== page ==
The EU has come under fire this week after analysis has shown it allowed emergency authorizations of banned pesticides that are a direct threat to bee’s the Guardian newspaper has reported.
Research carried out by ClientEarth has revealed that major chemical industry companies lobbied for the authorisation.
Three neonicotinoid pesticides were banned by the EU in 2013 after it emerged they were a direct threat to bee populations.
The neonicotinoid family includes imidacloprid the most widely used insecticide in the world.
Part of the ruling allowed for limited exceptions to the ban to be used in the case of emergencies.
Countries were then to notify Brussels that they had allowed this however the Guardian reports that this scrutiny has been lacking.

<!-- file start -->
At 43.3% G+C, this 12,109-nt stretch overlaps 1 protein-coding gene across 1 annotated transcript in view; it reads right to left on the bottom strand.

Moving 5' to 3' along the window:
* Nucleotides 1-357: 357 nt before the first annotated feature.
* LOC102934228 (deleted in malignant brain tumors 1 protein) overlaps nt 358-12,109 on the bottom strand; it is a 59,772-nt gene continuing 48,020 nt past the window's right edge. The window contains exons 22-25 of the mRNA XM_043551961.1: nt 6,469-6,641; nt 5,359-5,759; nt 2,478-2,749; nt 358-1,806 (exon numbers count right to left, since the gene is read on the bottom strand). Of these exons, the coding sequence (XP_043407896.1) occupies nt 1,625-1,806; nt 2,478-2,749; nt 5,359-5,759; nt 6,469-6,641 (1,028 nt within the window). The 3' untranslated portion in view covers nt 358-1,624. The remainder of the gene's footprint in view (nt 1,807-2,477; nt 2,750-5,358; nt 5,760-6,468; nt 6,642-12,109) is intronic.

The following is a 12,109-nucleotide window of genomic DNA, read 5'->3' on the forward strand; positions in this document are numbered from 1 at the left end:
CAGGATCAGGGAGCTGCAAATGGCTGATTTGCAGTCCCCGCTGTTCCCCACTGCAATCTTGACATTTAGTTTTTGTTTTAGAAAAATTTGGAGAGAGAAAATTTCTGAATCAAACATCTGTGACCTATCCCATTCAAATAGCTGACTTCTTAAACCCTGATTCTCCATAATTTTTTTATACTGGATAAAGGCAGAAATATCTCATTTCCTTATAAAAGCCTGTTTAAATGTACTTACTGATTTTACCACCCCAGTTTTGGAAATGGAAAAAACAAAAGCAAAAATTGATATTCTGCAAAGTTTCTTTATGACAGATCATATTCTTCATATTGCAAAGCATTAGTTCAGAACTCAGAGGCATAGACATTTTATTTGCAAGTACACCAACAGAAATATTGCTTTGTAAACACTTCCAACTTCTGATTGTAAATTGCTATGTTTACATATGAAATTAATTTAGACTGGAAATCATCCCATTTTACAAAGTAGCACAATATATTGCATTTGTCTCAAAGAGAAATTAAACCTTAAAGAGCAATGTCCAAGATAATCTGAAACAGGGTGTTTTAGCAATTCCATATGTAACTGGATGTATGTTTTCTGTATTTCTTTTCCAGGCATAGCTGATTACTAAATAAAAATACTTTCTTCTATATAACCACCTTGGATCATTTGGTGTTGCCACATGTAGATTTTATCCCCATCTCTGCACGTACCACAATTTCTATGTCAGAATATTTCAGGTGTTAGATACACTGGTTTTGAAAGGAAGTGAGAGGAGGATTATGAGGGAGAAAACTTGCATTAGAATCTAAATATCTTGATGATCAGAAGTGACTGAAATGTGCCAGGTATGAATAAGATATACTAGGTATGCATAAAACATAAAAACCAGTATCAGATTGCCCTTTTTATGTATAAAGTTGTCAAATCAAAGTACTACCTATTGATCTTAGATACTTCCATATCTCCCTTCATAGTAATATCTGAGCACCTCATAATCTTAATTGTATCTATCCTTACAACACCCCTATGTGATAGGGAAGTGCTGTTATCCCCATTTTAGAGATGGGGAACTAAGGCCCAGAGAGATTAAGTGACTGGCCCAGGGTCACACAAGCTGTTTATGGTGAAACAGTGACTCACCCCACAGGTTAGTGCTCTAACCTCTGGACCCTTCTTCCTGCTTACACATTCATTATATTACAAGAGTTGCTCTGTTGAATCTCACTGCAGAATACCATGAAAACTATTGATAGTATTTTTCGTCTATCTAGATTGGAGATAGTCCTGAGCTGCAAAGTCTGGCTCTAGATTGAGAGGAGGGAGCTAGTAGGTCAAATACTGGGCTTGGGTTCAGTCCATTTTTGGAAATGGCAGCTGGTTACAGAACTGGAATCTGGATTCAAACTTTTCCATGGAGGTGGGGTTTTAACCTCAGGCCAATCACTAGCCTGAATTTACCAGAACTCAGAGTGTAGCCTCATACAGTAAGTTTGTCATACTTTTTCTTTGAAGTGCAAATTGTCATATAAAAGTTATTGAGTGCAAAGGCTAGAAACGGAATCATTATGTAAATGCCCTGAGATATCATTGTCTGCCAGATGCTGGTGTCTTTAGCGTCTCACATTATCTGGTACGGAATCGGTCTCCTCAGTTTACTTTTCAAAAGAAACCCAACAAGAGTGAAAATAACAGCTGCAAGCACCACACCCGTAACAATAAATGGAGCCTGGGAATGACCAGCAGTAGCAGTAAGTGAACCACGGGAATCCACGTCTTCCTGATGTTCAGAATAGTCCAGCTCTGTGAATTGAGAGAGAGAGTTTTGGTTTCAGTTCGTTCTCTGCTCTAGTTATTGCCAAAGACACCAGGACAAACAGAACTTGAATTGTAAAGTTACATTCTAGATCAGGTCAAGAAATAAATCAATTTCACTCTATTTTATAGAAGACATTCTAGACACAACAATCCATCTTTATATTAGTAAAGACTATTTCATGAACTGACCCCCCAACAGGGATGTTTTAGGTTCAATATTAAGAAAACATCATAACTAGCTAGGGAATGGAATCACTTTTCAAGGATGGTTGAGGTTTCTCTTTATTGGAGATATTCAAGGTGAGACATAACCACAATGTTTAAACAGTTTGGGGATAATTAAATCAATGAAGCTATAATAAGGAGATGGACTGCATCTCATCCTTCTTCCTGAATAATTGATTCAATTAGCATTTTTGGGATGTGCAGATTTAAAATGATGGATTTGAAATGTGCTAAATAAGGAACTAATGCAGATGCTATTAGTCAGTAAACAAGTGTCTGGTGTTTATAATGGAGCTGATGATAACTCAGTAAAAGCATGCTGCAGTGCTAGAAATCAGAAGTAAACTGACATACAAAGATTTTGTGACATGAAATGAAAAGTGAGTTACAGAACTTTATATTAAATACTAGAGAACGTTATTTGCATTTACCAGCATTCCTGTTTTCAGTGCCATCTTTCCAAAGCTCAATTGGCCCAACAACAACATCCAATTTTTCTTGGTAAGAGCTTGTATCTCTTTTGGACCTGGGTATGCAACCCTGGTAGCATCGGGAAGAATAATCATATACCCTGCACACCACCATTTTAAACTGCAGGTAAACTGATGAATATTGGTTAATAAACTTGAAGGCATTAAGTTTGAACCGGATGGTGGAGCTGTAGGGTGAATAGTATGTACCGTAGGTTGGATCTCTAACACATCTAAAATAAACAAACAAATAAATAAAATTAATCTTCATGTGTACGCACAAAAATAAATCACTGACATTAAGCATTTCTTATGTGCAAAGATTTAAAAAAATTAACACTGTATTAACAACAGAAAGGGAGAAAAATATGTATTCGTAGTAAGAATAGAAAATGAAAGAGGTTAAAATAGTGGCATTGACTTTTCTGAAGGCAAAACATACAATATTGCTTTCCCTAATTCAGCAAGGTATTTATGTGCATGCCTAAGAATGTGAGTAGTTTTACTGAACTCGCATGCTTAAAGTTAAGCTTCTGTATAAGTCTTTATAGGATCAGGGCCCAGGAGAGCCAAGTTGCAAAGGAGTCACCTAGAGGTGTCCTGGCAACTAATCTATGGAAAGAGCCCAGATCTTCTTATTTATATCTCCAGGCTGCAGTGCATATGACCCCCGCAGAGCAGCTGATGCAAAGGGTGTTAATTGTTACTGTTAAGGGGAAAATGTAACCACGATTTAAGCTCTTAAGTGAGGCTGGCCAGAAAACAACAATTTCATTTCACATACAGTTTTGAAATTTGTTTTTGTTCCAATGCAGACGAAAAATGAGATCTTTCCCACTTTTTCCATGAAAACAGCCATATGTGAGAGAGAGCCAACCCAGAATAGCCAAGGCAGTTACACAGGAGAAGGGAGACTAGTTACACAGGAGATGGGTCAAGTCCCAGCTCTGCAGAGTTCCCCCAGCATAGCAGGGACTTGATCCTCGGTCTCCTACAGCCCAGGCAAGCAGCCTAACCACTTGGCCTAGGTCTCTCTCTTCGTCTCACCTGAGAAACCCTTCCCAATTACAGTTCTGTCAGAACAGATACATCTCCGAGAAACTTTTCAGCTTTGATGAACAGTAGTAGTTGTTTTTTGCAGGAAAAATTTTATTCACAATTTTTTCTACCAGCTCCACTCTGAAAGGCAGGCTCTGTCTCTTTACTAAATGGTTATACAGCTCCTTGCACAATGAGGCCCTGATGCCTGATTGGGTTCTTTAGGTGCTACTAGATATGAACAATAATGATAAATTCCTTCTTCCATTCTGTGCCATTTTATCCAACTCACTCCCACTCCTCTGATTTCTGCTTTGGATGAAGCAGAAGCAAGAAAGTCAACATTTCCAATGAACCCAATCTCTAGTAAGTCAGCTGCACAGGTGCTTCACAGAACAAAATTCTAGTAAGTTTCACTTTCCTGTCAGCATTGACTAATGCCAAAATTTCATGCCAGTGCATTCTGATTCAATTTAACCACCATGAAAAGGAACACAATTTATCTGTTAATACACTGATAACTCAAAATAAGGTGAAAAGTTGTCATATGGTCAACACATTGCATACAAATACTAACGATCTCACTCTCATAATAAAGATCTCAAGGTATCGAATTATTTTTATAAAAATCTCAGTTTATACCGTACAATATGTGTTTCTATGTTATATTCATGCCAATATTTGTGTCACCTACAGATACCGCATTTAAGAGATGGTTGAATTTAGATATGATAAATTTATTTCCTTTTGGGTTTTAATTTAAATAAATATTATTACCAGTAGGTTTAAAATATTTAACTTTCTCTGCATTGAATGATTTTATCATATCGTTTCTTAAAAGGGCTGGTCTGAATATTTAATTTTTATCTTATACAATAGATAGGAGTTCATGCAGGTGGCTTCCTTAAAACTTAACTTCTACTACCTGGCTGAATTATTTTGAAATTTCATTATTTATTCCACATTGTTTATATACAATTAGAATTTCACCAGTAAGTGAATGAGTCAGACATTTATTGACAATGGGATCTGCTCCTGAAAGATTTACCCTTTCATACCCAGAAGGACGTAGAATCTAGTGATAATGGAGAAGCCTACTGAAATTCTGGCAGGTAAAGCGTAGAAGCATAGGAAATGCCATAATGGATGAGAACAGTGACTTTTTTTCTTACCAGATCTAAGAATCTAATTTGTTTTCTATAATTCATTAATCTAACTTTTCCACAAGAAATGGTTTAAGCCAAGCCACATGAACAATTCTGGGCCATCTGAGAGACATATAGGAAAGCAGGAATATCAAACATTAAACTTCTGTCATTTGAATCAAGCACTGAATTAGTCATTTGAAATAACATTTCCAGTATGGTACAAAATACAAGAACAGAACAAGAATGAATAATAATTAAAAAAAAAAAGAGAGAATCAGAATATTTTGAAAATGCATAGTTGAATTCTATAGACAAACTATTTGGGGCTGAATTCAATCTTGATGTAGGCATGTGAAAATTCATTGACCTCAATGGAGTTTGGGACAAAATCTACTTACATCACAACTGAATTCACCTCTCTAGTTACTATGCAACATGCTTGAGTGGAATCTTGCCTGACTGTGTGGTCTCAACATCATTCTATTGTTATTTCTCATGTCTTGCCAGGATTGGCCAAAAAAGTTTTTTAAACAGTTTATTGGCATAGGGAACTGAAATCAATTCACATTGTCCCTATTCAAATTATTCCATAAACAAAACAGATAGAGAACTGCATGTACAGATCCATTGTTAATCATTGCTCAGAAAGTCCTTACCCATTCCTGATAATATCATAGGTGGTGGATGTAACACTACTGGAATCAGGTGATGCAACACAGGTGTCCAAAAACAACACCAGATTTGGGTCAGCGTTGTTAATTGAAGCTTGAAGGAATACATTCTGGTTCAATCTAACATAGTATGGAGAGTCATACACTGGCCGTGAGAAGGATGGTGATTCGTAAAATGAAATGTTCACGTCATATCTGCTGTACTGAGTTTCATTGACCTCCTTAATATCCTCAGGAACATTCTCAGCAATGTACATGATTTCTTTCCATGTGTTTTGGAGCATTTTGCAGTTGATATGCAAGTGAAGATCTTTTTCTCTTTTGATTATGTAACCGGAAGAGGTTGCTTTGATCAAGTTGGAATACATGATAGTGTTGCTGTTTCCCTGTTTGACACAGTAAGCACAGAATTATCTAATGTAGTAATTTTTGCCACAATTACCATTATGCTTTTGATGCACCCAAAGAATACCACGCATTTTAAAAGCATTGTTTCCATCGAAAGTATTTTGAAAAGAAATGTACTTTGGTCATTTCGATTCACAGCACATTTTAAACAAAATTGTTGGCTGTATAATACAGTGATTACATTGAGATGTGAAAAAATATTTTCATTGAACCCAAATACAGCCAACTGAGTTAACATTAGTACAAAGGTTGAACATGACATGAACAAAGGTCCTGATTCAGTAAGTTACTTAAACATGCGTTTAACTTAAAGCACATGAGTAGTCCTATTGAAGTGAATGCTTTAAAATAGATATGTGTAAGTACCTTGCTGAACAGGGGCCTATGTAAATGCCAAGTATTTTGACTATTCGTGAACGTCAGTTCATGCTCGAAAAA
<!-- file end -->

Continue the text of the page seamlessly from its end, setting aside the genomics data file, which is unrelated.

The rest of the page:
Half of the requests filed for use of the chemicals were from industry not farmers.
And research has shown that 82% of country notifications did not show any direct evidence of instances of threat or emergency situations.
A report by ClientEarth discovered the findings and one of its authors Dominique Doyle said:
‘Our interpretation is that the derogations requested solely by industry are not in line with the aims of the directive and are illegal – all 44% of them. They should have been refused by the commission.”
Bees are one of the foundation insects and pollinators for many fruits and vegetables.
We will be covering this issue in more detail on the TF Podcast so stay tuned.